G-20 summit fails to bridge divides on pandemic and climate change

President Biden, far left, joins other world leaders for the traditional "family photo" on the first day of the G-20 summit in Rome. Jetting across the Atlantic Ocean a few days ago aboard Air Force One for two international summits, one of President Biden’s top aides seemed pleased that China and Russia wouldn’t be attending.

Without them, it will be "the U.S. and Europe together driving the bus on the significant global issues," national security advisor Jake Sullivan told reporters.

But even if they’re at the wheel, it’s been a bumpy ride. Despite Biden’s success at patching up disputes with allies like France and the European Union, new fissures are spreading across the globe, undermining the unity needed to resolve ongoing crises and forestall future ones.

Some of these divides appeared to widen during the G-20 summit in Rome , where Biden spent the last two days before he heads on Monday to Glasgow, Scotland, where he’ll spend another two at the COP26 conference on climate change.

Developing nations are running out of patience with the slow distribution of COVID-19 vaccines, and world leaders made little in the way of new commitments to speed up the process. Rich countries appear to be slingshotting out of the pandemic while others continue to suffer the economic aftershocks.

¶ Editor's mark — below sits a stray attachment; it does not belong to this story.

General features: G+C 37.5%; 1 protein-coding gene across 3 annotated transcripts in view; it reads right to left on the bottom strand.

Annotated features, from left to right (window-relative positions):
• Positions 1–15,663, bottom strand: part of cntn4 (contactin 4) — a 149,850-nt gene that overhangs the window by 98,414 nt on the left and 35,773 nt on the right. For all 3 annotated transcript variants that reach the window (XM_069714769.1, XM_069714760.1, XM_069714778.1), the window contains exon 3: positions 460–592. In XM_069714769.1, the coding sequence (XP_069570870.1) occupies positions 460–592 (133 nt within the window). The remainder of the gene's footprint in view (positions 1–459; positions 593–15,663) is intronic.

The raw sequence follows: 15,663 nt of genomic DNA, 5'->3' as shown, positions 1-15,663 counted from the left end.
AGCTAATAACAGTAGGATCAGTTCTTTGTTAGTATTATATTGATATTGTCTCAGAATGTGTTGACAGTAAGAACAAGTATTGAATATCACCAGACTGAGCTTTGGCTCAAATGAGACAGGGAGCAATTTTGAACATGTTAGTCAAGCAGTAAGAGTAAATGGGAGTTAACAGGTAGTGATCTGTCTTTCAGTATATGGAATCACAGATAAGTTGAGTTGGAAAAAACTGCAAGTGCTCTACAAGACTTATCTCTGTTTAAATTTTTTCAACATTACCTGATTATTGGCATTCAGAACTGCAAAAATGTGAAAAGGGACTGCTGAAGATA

The G-20, which brings together the world’s most powerful countries to discuss economic and other issues, also did not produce the desired momentum toward COP26, undercutting hopes for success at preventing the most catastrophic effects of global warming.

The leaders were only able to muster a promise to reach carbon neutrality by around the middle of the century and to end the financing of coal plants overseas.

The joint statement failed to accelerate the fight against climate change because it only echoed pledges that were already made by China, the world’s top source of greenhouse gas emissions, earlier this year.

The lack of action contradicted the urgent warnings that characterized the summit, which was held in a convention center known as "the cloud," where a billowing white structure is suspended within a rectangular glass building.

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